I lived on the boat for 3 years. I learned a lot about sailing and boat maintenance. It was a great experience overall. A few things could have been better though, such as doing it further south. It is not as much fun when the boat is locked in ice and the water is turned off on the docks etc. Also being a graduate student while living aboard is just like working; you can't cast off and leave for a week whenever you feel like it. Still it was a fun experience and one I would not have had otherwise.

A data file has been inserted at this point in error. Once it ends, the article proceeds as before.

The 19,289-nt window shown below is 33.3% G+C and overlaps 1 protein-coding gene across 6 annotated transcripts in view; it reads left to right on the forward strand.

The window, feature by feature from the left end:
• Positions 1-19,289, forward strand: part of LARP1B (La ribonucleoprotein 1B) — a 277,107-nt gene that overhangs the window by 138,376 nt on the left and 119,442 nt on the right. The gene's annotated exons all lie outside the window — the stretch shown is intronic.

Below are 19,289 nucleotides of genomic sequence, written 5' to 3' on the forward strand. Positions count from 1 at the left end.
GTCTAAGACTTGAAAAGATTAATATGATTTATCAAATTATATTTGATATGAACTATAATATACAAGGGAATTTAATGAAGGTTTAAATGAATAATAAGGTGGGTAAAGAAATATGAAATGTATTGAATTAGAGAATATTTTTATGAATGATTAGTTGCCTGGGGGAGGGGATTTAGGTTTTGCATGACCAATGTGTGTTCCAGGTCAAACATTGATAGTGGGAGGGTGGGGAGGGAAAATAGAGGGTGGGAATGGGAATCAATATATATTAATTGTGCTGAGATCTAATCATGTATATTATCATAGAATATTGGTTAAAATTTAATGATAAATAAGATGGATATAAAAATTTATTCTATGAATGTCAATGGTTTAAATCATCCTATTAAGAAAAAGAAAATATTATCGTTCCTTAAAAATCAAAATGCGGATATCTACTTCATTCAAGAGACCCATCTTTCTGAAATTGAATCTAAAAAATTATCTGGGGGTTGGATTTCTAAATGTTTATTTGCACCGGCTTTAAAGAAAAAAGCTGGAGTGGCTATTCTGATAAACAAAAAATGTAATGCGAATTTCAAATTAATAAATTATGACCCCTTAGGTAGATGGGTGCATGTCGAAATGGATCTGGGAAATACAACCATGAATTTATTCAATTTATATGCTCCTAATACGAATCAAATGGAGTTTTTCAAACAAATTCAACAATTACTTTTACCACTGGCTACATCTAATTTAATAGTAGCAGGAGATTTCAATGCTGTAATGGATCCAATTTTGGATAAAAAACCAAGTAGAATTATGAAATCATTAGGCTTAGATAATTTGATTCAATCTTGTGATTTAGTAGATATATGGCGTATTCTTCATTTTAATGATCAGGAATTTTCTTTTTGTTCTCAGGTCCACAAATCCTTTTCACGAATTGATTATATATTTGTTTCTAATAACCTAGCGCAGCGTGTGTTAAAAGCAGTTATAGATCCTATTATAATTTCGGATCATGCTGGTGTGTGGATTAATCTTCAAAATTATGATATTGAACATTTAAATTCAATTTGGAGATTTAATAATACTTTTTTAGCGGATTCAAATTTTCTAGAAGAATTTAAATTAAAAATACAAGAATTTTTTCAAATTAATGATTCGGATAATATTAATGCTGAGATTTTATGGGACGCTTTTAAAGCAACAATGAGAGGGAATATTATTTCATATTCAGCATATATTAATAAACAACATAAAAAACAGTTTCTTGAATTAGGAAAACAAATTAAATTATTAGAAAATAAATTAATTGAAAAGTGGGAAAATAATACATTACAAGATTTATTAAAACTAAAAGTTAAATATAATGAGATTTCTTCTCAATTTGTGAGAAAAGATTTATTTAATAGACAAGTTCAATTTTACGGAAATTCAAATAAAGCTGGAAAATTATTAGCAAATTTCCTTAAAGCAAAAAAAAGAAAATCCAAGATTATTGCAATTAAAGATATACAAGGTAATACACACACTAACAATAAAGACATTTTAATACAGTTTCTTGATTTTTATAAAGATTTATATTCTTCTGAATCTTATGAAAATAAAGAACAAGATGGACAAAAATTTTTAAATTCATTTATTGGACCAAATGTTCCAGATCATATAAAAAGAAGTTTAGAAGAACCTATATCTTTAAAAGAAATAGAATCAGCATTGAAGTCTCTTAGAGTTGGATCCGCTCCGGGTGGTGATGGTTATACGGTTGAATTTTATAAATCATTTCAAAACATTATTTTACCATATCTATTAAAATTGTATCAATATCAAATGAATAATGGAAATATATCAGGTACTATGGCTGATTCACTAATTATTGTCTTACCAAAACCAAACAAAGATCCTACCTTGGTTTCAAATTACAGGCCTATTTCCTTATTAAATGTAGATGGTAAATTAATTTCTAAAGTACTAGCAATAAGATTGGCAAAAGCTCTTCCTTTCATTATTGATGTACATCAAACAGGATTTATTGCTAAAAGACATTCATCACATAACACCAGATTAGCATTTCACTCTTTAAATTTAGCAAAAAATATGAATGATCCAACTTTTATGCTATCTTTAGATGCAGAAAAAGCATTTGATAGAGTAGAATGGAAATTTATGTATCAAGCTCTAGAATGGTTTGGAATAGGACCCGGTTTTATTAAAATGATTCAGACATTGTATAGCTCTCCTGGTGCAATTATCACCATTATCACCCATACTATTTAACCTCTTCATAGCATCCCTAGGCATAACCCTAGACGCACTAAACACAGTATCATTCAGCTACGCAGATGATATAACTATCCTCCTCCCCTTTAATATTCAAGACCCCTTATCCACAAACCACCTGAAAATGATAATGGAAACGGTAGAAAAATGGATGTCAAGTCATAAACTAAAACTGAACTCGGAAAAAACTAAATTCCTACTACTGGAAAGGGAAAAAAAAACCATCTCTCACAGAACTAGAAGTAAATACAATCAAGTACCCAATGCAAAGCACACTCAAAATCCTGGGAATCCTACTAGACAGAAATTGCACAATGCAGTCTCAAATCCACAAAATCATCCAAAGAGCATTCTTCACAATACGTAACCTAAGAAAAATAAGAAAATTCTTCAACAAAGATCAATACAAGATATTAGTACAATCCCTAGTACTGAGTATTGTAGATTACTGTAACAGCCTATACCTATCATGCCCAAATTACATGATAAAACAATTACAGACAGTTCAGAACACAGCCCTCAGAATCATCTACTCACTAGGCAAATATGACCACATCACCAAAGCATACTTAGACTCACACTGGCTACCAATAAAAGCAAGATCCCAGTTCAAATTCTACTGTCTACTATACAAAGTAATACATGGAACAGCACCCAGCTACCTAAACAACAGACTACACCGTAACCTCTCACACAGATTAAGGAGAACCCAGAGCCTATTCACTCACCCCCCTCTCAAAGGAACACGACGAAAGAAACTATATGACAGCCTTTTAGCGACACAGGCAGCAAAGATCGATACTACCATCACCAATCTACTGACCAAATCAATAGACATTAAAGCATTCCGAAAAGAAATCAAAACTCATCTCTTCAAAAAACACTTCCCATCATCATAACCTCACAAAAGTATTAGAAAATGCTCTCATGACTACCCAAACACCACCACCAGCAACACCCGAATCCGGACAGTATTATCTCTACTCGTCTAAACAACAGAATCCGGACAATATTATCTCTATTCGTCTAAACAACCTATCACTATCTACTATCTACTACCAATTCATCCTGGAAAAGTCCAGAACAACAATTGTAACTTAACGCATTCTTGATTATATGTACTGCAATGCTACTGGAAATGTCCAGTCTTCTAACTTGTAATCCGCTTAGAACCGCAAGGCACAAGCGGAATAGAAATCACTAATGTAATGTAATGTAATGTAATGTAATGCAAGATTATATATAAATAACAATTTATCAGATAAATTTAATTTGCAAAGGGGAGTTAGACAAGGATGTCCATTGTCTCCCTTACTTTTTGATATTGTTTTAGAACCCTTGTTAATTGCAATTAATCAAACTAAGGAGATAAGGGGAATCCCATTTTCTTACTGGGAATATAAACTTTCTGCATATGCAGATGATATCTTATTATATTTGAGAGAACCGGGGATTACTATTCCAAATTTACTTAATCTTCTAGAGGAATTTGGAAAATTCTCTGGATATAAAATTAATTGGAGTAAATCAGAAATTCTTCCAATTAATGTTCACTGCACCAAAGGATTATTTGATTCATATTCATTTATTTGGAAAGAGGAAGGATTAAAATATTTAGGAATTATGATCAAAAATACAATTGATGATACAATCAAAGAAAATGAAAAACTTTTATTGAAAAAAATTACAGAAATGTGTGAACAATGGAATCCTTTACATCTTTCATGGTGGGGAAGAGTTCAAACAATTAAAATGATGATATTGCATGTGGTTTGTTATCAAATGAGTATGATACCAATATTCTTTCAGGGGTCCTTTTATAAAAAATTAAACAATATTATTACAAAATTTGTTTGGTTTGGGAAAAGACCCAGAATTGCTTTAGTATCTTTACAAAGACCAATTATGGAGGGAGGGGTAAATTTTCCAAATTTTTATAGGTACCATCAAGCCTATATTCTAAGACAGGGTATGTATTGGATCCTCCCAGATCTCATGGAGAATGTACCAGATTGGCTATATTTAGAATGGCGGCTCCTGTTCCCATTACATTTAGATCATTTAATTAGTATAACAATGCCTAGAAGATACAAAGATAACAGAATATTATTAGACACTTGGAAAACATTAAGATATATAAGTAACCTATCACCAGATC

I would say research what your expenses will be, think of some emergency funds, keep things very simple on the boat, and do it while you can.

Last edited by meteuz; 04-04-2012 at 02:06 PM.
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  #42  
Old 04-04-2012
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Re: The Live aboard dream right out of college?